Adobe’s Lightroom has never been an easy application to explain to the uninitiated, but we’ll give it a shot. Lightroom 4 is, at its core, two things: a DAM (digital asset manager) and a raw-file developer. Sure, it also comes with new or updated modules for mapping and creating books, slide shows, and the like, but the key features are its Library and Develop modules.
Lightroom 4.0 allows you to bulk-edit images quickly so you don’t have to sit in one photo for hours.
Unlike a pure photo editor such as Photoshop CS6, Lightroom will change your photo workflow significantly. Gone are the days of “open file A, adjust file A, save file A, close file A, open file B...” ad nauseam. In fact, it doesn’t even make much sense to think of files as being “open” or “closed” when working in Lightroom. This new workflow makes it possible to handle huge volumes of images quickly and easily and in a truly nondestructive manner.
Lifelong nerds may not be comfortable letting Lightroom 4 do all their image management, but once you learn to trust it and let go, Lightroom 4 makes it possible to get a ton more work done. In the end, as you use Lightroom 4, you’ll learn to like the way it organizes things.
Furthermore, Lightroom 4 makes it possible to create multiple versions, and still only save a single master file to the drive. If you love testing different treatments of the same image, then comparing them to find the best, Lightroom 4 will save you a lot of disk space over time.
Major changes in this version of Lightroom include an upgraded process version, a new map module for geotagging, a book module for basic books, and enhanced video support in the Library and on export.
Perhaps the most important feature to a photographer is the new‑and‑improved Process Version 2012. Lightroom 4 comes with major upgrades to its raw-processing engine and compared to Lightroom 3, we experienced more latitude when making exposure corrections, even better highlight recovery, better noise reduction, and a much improved clarity slider. Adobe has tweaked the layout and naming of the individual controls to be more consistent and easier to understand than the previous versions, too. For those who don’t like change, the older controls and process versions are available as well. And in the way-overdue department we finally have graduated filters, as well as white balance on brushes.
One yardstick we’ve long used to measure Lightroom is whether or not we have to launch Photoshop CS6 for deep edits. We’ve always felt that if we have to launch another app to finish a job, Lightroom has failed us. Lightroom 4 has gotten better, but it’s definitely not a full-tilt photo editor. For instance, we often need to open Photoshop to liquefy, build layers, swap heads to correct a blink, and make advanced spot corrections. Don’t get us wrong, though: If the bulk of your editing involves whitepoint, exposure, contrast, tone curve, cropping, split toning, or lens-correction adjustments, you can probably do 95 percent of your work without ever leaving Lightroom. But any serious photographer will still need to have a full-service image editor on standby.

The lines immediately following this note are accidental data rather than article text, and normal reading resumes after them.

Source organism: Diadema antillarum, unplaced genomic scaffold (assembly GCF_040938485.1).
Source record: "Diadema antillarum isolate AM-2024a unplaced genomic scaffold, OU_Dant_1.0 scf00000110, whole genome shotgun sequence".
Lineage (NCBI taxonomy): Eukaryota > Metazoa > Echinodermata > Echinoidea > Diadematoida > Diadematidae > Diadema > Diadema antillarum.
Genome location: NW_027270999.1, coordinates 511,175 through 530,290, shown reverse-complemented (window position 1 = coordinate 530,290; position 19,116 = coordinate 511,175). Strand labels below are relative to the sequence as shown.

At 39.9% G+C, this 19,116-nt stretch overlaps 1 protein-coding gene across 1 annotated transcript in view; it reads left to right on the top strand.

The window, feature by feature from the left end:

Another area where we’ve wanted improvement from Lightroom is in the efficiency of the codebase. We’ve found that it’s just very difficult to coax more performance out of the program. Adding cores, increasing clock speeds, and adding RAM hasn’t seemed to move the needle very much in Lightroom, and nothing changes with LR4. Even more perplexing, we’ve personally seen Lightroom bog down on Core i7 boxes with 16GB of RAM and an SSD but fly on a 3-year-old Hewlett Packard laptop.
So should you buy Lightroom 4? We think it’s indispensable for any serious hobbyist and pro-photographer who is overwhelmed by the number of photos that he or she takes. For those thinking of an upgrade from Lightroom 3, the new process-version engine and the new low price make it a no‑brainer. However, we’re dinging Lightroom 4 and Adobe for the simply whacky performance issues we’ve experienced with the app.
Adobe Photoshop Lightroom 4
Improved visual-quality performance process; white balance on brushes, finally!
Can feel sluggish and difficult to coax performance out of.